In 1988, Mike McManaway invented a board game using red and black cardboard tiles, which he called "The Mind Game." Since then, the board has been eliminated, the tiles have become more colorful and made of Bakelite, and the game now known as Tantrix has fully evolved. This online solitaire version is designed to introduce some of the basic strategies of Tantrix, a game that falls in the category of "simple to learn, yet difficult to master."
For the Discovery and Xtreme modes, there's only one simple rule to follow: All of the touching sides of your hexagonal tiles must match in color. Using this rule, your challenge is to create a loop of one color, using all of the given tiles. Each tile contains three segments of a colored path, which can twist and turn in many directions. In Discovery mode, you're told which color to use to make your path; in Xtreme mode, you must figure it out on your own. To move a tile, click and drag it to a location on the grid. To rotate a tile, click on it. Your goal is to make each loop in as little time as possible.
In Solitaire mode, your challenge is to shoot for a high score using all 14 tiles. While you're not required to form a complete loop of one color, the length of the longest chain of a single color determines your score, and forming a loop doubles the score of that chain. Thus, the highest score possible is 28 points. To play, click the "Next Tile" button on the right to get a randomly-selected tile. Place it on the board where you'd like, but remember that once the next tile is revealed, you can't change its location. In addition, one more rule is added to the mix: If there's an open area on the grid surrounded by three tiles, the first playable tile that fits must be played there. This can hurt your strategy, as it can keep you from playing a needed tile elsewhere on the board. If you think you've had a high-scoring run, you can submit the total of your last five games to a high scores board.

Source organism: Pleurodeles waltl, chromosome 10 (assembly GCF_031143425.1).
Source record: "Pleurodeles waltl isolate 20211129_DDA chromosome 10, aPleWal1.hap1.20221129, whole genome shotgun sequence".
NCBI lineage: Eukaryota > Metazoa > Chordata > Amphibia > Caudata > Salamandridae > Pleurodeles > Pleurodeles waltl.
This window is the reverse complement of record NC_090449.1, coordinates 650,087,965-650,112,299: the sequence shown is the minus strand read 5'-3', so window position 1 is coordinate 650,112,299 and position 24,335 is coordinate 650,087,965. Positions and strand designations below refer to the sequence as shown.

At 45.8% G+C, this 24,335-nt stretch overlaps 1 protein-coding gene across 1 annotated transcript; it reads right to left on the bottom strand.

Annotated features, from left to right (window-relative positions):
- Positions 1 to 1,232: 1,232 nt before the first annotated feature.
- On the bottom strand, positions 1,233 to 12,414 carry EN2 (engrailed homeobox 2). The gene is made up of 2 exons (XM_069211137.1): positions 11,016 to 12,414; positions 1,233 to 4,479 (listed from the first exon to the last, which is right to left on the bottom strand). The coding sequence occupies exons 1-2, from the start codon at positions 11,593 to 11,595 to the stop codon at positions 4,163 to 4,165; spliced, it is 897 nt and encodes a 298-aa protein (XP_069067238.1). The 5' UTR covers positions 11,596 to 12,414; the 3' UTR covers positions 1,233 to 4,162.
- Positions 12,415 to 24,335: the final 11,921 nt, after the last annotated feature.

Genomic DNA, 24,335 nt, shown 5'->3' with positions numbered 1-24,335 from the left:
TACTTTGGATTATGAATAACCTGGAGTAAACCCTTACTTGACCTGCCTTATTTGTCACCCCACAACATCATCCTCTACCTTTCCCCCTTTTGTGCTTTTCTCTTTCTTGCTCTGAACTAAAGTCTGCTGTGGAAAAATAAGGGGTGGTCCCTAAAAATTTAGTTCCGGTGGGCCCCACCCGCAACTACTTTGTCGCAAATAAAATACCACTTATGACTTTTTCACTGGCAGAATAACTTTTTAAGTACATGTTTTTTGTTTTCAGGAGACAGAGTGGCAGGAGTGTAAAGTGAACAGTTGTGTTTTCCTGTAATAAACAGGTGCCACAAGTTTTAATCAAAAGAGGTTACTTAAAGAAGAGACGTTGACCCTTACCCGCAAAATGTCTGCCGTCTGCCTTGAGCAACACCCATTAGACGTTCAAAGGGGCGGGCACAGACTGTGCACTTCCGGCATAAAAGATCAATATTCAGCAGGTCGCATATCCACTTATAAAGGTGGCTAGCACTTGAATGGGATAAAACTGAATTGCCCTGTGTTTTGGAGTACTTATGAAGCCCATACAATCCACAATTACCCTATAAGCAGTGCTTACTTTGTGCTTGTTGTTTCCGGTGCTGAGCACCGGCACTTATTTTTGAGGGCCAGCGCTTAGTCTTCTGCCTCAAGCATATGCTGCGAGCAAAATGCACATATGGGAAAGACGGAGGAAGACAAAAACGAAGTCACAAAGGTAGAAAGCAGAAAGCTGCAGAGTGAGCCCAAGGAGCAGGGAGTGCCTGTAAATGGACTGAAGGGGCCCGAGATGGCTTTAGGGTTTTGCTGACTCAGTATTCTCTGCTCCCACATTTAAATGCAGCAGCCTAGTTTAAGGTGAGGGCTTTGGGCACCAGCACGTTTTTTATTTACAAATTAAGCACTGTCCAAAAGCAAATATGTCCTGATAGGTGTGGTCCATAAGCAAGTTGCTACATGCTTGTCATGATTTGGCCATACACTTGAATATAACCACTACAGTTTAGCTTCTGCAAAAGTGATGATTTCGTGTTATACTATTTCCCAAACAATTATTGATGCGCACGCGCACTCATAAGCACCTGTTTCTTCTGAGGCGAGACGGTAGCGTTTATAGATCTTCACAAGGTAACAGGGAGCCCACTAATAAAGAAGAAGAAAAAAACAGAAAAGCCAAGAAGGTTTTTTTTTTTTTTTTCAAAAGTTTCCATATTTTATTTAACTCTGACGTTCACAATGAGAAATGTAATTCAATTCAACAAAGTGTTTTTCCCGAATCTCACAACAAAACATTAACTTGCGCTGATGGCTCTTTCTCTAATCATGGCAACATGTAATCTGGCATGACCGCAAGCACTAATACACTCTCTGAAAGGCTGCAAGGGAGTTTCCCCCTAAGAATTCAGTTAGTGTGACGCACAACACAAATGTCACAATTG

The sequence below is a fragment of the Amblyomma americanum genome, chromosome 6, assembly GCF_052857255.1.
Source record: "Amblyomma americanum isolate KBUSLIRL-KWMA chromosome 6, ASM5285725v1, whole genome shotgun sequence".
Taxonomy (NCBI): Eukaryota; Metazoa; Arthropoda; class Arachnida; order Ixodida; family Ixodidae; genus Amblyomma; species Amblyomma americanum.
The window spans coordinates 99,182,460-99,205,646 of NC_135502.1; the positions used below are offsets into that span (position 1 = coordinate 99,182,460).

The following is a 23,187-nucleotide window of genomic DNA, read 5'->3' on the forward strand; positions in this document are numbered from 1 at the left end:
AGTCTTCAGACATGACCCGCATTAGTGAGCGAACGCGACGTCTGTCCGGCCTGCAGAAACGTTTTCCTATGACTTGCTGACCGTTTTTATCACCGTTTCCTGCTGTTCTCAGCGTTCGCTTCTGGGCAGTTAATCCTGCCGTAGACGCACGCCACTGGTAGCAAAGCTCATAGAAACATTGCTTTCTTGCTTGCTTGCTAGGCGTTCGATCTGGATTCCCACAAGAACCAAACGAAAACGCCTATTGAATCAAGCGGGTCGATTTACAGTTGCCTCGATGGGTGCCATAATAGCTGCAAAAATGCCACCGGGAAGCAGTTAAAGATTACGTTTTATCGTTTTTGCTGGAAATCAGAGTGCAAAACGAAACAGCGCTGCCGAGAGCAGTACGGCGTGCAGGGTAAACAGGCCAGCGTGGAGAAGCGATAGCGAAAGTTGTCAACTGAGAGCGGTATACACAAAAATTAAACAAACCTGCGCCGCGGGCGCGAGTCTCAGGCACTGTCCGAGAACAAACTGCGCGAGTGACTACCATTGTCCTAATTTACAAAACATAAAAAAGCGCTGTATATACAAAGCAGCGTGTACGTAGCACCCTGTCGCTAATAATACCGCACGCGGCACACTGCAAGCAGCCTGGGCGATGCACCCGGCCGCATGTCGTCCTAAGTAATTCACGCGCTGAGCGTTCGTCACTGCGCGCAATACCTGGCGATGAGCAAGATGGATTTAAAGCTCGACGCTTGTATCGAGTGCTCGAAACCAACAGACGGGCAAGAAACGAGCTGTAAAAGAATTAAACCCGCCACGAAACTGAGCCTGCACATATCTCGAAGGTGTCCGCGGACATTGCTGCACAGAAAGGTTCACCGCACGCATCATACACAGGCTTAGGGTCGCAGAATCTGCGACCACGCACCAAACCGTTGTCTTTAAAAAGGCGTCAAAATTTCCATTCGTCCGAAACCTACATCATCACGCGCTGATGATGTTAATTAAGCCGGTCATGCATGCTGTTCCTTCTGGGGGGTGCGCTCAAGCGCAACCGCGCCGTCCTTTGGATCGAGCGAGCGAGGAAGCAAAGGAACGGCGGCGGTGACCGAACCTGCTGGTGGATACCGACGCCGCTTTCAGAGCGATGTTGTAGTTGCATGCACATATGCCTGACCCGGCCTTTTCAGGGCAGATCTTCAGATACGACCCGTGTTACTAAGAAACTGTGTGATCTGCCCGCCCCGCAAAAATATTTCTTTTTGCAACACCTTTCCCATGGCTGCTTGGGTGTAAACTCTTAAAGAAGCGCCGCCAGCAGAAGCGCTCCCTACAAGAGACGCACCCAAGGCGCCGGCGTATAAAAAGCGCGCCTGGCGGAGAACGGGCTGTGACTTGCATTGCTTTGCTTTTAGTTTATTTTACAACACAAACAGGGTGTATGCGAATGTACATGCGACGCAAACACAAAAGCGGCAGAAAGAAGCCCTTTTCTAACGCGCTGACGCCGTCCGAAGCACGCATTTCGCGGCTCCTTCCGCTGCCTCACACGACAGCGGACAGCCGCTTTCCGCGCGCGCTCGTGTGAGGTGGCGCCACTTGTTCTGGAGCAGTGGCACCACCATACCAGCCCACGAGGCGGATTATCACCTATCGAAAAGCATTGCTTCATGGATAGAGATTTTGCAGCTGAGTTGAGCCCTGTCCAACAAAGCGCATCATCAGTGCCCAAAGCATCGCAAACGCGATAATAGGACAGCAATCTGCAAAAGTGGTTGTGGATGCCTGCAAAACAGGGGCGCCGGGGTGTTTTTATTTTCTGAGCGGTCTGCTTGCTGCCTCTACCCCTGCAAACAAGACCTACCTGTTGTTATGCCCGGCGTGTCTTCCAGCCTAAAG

Analysis: This friendly solitaire version is an excellent introduction into the world of Tantrix. Although it might not have the renown of other board games like Scrabble, international tournaments are held annually for the multiplayer version of the game. With a 20-plus year history, Tantrix continues to attract new players.
One problem with this particular implementation is that the Discovery and Xtreme modes are in fact nearly identical. While the point is that one guides you gently by helping you decide which colors to match, and the other leaves you on your own, both introduce tiles in the same order. This follows the suggested rules of the physical version of the game, but doesn't translate well to digital.
The real gold is the Solitaire mode, which poses a unique challenge every time you play. The random selection of tiles almost feels like you're playing an opponent, since you can't determine how the game will change next. The tricky part is getting five high-scoring rounds in a row to submit to the high scores table. With persistence and planning, anything is possible.
If this mini-version of the game tickles your fancy, be sure to check out the official Tantrix website for more about the game and tournament information. If you want a "easy-yet-hard" puzzler to snack on, give Tantrix a shot.